Status Report

NASA AMASE 2008: Great Whales o’ Fire!

By SpaceRef Editor
August 18, 2008
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NASA AMASE 2008: Great Whales o’ Fire!

August 8, 2008 / Written by: Marc

The SOWG (“S@#$, Oh Wow – Golly!”, I think) group has been working hard for the past few hours, performing simulated rover operations. One group is out in the field somewhere, shivering. The second group is in the common room of the R/V Lance, learning how to run a rover from within a closed room. All of the data we receive comes through the rover’s cameras (so far), although we have the option of requesting a wide range of measurements. We also have to move the rover, which takes time. These measurements include remote instruments such as PANCAM, NAVCAM (like those on the MER rovers), and the contact measurements Raman (yay!) and infrared spectroscopy. From there, we have the option of collecting a sample of an interesting rock or soil and conducting pyrolysis GC-MS (the SAM instrument), XRF/XRD using the Chemin instrument, nitrogen analysis, and caching for return to Earth. We can also use a ground-penetrating radar during traverses (the WISDOM instrument). I’ll spare you all the gory details of how each of these things work. I suggest an internet search for each name if you’d like to know more, but the short version is that we can analyze all manner of aspects of the rocks and surface around the rover. In order to assemble a complete picture of whether a location contains life, did harbor life, or could have supported life at some time in the past, we need to look at a complete picture of that site – hence the mineralogy, organic compound detection, imagery, spectroscopy, and close inspection in terrestrial laboratories. Finding life is easy if you’re in the Amazon and have eyes. Finding life becomes tricky business if you’re in a cold, low-atmospheric-pressure, oxidizing, irradiated, and remote place like Mars where your data trickles down like its coming through a soda straw. If you’re looking for remnants of long-dead life, then magnify the above a bazillion-fold. Ugh.

So – we’ve got this fairly daunting task, and have to assemble all these tools, equipment demands, and a room full of people into a usable data product. I must admit that I never fully appreciated just how difficult it is to quickly analyze the trickle of data, form a plan for collecting the next day’s (or Sol’s) traversing + data/imagery collection + what-not, assimilate that data into what we already know about the site from previous work, and try to plan a step ahead to the next data cycle. All of this has to be done on a scale of minutes, in a room full of people who are all feverishly churning through their own part of the data to turn it into something meaningful, from which the next round of decisions will be based, etc. etc. etc… It is an orchestra. If you like your orchestras working on a diet of Coke, and coffee, that is. We’ve got no time for legato around here!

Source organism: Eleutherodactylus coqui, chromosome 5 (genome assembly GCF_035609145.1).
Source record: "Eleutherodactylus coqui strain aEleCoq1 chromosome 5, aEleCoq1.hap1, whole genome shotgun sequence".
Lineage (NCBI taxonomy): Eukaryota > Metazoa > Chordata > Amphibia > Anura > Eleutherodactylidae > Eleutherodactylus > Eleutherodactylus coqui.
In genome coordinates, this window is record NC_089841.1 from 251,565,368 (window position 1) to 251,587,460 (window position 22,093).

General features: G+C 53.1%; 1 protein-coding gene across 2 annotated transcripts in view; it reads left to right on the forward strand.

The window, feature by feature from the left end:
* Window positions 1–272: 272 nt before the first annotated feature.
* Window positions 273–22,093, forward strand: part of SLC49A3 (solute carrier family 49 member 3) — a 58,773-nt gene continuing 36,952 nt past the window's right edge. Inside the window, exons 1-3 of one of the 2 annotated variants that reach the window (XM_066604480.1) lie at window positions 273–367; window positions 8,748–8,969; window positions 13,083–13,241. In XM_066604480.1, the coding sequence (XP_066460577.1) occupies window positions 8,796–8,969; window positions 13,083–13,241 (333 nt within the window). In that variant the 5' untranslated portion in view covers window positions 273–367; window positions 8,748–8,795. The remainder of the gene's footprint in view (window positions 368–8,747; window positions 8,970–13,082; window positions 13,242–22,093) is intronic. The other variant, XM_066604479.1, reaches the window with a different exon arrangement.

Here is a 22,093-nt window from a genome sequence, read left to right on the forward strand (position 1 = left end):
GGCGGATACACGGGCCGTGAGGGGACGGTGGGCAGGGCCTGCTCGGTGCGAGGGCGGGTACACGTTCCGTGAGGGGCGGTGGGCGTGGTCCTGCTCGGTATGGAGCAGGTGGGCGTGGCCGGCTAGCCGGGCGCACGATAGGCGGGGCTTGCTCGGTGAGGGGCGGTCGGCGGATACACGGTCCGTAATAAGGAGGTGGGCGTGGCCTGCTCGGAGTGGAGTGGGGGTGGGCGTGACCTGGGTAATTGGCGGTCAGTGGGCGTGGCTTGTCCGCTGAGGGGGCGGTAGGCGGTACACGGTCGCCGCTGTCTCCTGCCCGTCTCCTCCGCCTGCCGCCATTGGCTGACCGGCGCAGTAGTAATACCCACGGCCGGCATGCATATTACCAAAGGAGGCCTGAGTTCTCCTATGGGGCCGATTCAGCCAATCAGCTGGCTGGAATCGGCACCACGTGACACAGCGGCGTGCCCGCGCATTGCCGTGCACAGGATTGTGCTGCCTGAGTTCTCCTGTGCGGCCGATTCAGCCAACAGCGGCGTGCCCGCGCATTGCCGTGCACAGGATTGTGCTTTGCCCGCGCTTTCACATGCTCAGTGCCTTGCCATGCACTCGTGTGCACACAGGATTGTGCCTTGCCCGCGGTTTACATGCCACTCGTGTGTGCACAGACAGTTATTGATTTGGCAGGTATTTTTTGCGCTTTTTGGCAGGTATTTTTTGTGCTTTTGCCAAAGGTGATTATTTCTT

Plus, the rover can break.

On top of all of that, the rover operations team needs to operate on a higher analytical level at the same time. The rover will find new, unexpected discoveries like “sand” composed entirely of silica, or “blueberry” outcrops, or meteorites on the martian surface. These things need to be integrated into the compendium of knowledge-goodness that we know about Mars, and once again folded into the next set of decisions on how to operate the rover. Squyres and his team do this with a real rover on a real, distant planet, with CNN and other idiot-journalists misinterpreting the findings as they go. Yeah, I’ve got a new appreciation for this process after just a few hours of a pared-down version of it, and my hat’s off to those guys and gals. I also find that I want more of it, ’cause I guess I can’t say no to the Coke, and coffee thing. Who knew that Mars rovers were addictive?!?

We have sent a set of commands to the rover, and now we wait for a few hours in an essentially windowless ship (we’re not supposed to look outside!) while it does its thing. This is something like sending the commands to Spirit or Opportunity, then waiting around for the next Sol’s uplink. It’s relaxing and maddening at the same time. So, now we wait …

SpaceRef staff editor.